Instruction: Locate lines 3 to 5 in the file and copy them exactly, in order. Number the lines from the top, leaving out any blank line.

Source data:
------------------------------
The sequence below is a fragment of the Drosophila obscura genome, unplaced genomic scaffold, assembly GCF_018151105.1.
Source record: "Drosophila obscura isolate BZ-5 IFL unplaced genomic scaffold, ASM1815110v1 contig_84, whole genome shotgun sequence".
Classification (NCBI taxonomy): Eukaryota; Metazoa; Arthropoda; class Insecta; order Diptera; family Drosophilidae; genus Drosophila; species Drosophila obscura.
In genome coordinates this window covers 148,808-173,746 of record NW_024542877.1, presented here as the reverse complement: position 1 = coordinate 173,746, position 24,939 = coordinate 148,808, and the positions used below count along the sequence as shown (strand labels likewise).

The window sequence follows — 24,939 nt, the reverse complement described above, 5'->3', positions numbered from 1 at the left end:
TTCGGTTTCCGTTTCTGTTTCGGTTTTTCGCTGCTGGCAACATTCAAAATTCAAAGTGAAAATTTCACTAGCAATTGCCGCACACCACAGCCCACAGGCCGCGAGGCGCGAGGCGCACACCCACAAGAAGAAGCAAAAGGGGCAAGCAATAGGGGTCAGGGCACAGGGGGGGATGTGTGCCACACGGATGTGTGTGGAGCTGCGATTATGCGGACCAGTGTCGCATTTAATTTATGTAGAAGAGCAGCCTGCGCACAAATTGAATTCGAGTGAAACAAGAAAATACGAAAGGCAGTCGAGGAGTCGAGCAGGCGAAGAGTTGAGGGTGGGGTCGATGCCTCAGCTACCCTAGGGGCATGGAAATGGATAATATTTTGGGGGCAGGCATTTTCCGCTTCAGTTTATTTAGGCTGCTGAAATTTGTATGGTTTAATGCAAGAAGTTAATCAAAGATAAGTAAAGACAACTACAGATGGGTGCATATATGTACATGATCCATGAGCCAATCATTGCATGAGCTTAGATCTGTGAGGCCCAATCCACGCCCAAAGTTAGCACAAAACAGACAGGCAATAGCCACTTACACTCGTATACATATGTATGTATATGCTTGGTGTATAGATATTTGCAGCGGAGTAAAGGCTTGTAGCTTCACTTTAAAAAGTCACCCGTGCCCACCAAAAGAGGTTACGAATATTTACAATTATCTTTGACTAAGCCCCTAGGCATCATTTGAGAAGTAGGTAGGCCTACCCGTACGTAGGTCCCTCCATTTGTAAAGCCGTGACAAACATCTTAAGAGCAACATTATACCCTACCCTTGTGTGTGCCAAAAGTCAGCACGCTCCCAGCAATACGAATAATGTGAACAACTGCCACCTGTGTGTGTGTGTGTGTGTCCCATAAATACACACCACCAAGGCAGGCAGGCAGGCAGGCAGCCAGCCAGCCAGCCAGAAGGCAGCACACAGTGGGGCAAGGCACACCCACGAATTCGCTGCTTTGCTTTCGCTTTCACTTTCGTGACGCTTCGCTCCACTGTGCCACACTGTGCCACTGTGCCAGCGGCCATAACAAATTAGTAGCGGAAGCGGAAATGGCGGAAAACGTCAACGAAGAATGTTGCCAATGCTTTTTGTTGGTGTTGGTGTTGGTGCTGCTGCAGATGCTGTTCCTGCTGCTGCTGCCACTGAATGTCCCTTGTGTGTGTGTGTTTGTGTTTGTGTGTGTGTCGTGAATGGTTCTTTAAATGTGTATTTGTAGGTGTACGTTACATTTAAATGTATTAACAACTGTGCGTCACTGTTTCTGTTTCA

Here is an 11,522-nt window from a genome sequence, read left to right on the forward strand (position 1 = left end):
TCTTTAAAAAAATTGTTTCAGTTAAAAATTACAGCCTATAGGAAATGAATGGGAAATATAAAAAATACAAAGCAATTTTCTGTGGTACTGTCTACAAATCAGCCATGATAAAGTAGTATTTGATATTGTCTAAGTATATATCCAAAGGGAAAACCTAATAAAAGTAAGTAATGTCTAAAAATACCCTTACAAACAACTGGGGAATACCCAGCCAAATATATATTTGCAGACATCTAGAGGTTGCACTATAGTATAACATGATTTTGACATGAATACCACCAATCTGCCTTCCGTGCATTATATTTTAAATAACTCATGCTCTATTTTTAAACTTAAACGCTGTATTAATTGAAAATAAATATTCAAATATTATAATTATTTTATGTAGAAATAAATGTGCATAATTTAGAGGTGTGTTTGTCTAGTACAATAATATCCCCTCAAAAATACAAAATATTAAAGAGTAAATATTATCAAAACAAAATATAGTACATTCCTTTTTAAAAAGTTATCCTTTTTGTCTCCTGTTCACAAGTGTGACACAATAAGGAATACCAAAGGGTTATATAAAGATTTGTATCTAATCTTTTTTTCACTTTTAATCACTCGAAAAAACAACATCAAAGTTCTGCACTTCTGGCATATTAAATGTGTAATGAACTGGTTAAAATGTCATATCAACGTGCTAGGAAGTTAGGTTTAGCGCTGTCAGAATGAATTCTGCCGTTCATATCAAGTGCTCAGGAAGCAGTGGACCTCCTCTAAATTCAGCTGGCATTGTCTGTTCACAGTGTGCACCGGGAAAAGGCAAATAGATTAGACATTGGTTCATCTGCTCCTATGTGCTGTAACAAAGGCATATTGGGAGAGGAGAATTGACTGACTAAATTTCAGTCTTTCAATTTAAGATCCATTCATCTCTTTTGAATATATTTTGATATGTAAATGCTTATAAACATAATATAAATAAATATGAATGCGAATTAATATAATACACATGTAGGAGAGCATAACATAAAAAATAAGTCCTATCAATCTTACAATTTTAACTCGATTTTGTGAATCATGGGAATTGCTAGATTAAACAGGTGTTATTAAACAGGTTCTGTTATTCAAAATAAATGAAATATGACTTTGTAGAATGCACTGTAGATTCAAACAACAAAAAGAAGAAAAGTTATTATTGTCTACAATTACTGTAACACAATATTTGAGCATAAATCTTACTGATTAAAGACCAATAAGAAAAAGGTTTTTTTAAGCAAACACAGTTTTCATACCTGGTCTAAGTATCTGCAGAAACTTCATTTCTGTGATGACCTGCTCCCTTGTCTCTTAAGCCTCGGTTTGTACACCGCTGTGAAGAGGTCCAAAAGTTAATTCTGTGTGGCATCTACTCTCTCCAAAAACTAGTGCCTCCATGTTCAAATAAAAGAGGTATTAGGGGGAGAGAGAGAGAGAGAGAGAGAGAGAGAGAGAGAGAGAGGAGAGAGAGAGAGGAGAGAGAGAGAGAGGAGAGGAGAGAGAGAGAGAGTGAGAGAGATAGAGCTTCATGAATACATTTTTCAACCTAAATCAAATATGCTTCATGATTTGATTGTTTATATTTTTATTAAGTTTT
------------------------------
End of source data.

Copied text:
Classification (NCBI taxonomy): Eukaryota; Metazoa; Arthropoda; class Insecta; order Diptera; family Drosophilidae; genus Drosophila; species Drosophila obscura.
In genome coordinates this window covers 148,808-173,746 of record NW_024542877.1, presented here as the reverse complement: position 1 = coordinate 173,746, position 24,939 = coordinate 148,808, and the positions used below count along the sequence as shown (strand labels likewise).

The window sequence follows — 24,939 nt, the reverse complement described above, 5'->3', positions numbered from 1 at the left end: